By Zach Goodwin
The sound of power tools reverberated through the backyard of Pablo Alvarado’s Pasadena home the morning of April 16 as members of his organization, the National Day Laborer Organizing Network (NDLON) and local jornaleros, or day laborers, sculpted and sanded 600 wooden crosses. Each one represented 1,000 souls, adding up to the approximately 600,000 who have died from COVID-19 in the U.S. since March 2020.
Nearly 23,000 of those deaths have been in LA County, according to the health department, where the virus has killed Latinx residents at nearly three times the rate of white ones. Jornaleros — predominantly Latino and immigrant men who negotiate manual labor jobs day by day — have been particularly vulnerable.
“There’s a saying in Spanish,” Pablo Alvarado, co-founder and co-executive director of NDLON, said. “Solo el pueblo salva el pueblo, which means that only the people can save the people. We want to apply this to this moment. Only the people will honor the people.”
The crosses are one part of an event NDLON has planned to honor fallen jornaleros April 28 from 4 p.m. to 6 p.m., when the organization will arrange the crosses at Pasadena’s Villa Parke in the style of a veterans cemetery, each with the name, date of birth, date of death and occupation of a laborer who died this past year. Los Jornaleros del Norte, a day laborer band that includes several NDLON members, will perform a set, while several other bands will call in through Radio Jornalera, an online radio dedicated to furthering workers’ rights.
Pablo Alvarado said the event will honor the jornaleros who have continued providing services at great risk to their health, as most Americans have spent the past year isolating at home. The persecution migrant laborers have faced across multiple presidential administrations, he said, shows how the U.S. relies on and exploits immigrant workers.
“Society has decided, and particularly [the government and the employers] have decided, that there’s a segment of the population that’s okay to be sacrificed, that’s okay to be subjected to premature death,” Pablo Alvarado said. “And to me, that is the ugliest definition of racism.”
The challenges faced by jornaleros during the pandemic have multiplied. According to NDLON’s Desde Abajo Labor Enforcement (DALE) California Campaign Director Loyda Alvarado (no relation), many labor centers have closed during the pandemic and fewer employers are hiring, while those who are hiring sometimes steal wages by threatening workers with immigration enforcement. Many workers lack consistent health care or the technology needed to access vaccination appointments.
“I think we all want to go back to where we were,” Loyda Alvarado said. “And in order for us to be able to do that, we need these workers and these workers need relief.”
Loyda Alvarado said the Biden administration could take a number of steps to help jornaleros, including halting deportations, removing citizenship requirements from stimulus relief, expanding whistleblower protections to immigrant workers and legalizing those workers who have kept the country afloat during the pandemic.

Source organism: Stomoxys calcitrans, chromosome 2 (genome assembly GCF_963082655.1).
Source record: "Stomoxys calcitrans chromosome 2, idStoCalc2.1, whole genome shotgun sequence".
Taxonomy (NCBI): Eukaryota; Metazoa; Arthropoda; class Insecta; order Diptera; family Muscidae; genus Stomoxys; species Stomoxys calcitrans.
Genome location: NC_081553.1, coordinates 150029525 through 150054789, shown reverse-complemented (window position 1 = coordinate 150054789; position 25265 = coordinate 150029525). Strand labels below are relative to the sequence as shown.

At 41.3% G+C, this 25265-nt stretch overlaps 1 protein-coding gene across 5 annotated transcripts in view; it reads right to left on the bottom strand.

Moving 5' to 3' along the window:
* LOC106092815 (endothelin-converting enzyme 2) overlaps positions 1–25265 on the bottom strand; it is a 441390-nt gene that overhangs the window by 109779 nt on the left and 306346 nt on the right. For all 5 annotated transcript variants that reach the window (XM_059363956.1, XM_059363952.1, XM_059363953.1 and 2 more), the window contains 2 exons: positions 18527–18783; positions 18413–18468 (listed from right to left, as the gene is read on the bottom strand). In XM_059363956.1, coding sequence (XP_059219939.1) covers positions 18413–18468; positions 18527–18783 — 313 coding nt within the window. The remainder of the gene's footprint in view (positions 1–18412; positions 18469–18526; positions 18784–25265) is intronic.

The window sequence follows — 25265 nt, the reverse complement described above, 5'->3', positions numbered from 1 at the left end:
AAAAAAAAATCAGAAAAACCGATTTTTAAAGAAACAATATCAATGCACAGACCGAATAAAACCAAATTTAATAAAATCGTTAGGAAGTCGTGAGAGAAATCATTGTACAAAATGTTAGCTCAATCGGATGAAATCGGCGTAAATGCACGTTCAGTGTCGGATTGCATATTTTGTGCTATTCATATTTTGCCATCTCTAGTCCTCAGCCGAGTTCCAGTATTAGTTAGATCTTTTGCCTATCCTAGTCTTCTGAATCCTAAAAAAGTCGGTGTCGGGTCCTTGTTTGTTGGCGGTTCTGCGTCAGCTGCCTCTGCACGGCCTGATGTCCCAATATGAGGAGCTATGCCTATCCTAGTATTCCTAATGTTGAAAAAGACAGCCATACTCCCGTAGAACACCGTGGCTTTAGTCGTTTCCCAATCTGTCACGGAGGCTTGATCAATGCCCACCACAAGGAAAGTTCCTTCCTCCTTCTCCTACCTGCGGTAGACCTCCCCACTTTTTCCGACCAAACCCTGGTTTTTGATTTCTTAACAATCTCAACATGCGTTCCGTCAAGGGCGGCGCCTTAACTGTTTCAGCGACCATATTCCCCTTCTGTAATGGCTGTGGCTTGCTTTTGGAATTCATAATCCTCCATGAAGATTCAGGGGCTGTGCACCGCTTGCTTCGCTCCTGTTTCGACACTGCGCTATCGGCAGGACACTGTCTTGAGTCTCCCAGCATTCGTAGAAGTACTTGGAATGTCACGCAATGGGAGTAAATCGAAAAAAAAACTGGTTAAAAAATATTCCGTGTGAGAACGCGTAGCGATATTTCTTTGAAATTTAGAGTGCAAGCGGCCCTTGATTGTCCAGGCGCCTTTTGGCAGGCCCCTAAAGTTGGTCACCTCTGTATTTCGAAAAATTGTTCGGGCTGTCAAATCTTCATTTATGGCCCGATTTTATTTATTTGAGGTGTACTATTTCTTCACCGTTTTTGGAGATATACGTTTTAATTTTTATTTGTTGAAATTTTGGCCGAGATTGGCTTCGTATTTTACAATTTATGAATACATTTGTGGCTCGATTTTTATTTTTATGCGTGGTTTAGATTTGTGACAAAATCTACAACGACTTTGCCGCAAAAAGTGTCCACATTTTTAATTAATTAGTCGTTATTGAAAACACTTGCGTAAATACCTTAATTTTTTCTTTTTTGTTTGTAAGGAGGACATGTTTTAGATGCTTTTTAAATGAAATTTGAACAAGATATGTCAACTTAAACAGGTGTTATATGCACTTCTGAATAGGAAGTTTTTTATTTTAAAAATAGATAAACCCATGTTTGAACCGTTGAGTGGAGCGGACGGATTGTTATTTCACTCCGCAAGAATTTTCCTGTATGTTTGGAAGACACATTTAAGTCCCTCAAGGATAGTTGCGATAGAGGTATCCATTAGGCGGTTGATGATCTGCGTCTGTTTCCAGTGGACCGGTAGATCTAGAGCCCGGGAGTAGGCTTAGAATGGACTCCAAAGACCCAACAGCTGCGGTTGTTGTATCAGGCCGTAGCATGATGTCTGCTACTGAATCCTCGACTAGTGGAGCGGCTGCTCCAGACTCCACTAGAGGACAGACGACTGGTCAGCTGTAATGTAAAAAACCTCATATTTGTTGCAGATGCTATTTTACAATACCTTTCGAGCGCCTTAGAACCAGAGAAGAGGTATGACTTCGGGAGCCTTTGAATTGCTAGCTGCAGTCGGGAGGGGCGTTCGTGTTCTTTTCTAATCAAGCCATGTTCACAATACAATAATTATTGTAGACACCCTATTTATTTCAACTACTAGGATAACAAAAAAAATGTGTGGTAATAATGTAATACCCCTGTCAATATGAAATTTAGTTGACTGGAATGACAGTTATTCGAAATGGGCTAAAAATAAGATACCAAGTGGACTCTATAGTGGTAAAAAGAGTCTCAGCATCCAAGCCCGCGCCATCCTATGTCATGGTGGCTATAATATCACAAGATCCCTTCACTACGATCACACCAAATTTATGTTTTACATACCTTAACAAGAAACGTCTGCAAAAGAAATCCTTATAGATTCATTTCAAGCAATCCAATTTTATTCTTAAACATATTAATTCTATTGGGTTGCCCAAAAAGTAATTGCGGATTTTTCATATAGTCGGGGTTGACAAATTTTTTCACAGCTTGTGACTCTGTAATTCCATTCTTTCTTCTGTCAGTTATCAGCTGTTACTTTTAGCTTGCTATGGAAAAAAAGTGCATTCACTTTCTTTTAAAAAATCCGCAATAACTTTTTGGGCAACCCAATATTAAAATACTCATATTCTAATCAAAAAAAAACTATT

Ramiro Martinez, one of a handful of jornaleros NDLON hired to assist in building the crosses, said he joined the project because he appreciates NDLON’s work and wanted to support those who have suffered.
“This way it’s visible that the brothers who died have our support and that we are with them through these crosses that are representing them,” Martinez said.
Martinez, who left Guerrero, Mexico for LA 21 years ago, said he lost work during the pandemic and that family and friends became sick, including a neighbor who died from COVID-19. Jornaleros are looking for economic relief and allies who will fight against their exploitation, he said, but what he really wants is the consistency of work. He noted that since he received the vaccine, employers already seem more comfortable hiring him.
“We don’t receive any benefits,” Martinez said. “We depend solely on what we earn working.”
Before forming NDLON, Pablo Alvarado himself worked as a day laborer after arriving from El Salvador, caught in the throes of civil war, in 1990. His father sympathized with the right-wing military government, which was heavily supported by the U.S., but Pablo Alvarado joined the leftist opposition movement. He worked with an organization that taught the rural poor how to read and write, and said he still remembers how the older men, mostly farmers, grasped gingerly at their pens and carefully sounded out their vowels. Pablo Alvarado cites schools of thought from that period in his life, such as liberation theology, as having guided his work with immigrant and labor organizing.
The impact of COVID-19 on Pablo Alvarado’s personal circle has been immense — the virus has killed the saxophonist of his band, three aunts, a fellow organizer, an uncle and cousins. In January, he contracted the virus himself, and now suffers from what the Centers for Disease Prevention and Control (CDC) calls “long COVID,” which includes brain swelling, heart palpitations and insomnia.
The April 28 event is the first Pablo Alvarado has worked on since falling ill. Honoring those who have died, he said, is about remembering how they lived, too.
“This is what the indigenous people, what our ancestors taught us,” Pablo Alvarado said. “[Death is] another dimension of existence. And we have to not just remember them, in our hearts and our souls, but also celebrate what they gave.”
Zach Goodwin, a senior at Occidental College, is a participant in the NELA Neighborhood Reporting Partnership, a collaboration between the Boulevard Sentinel and The Occidental campus newspaper.
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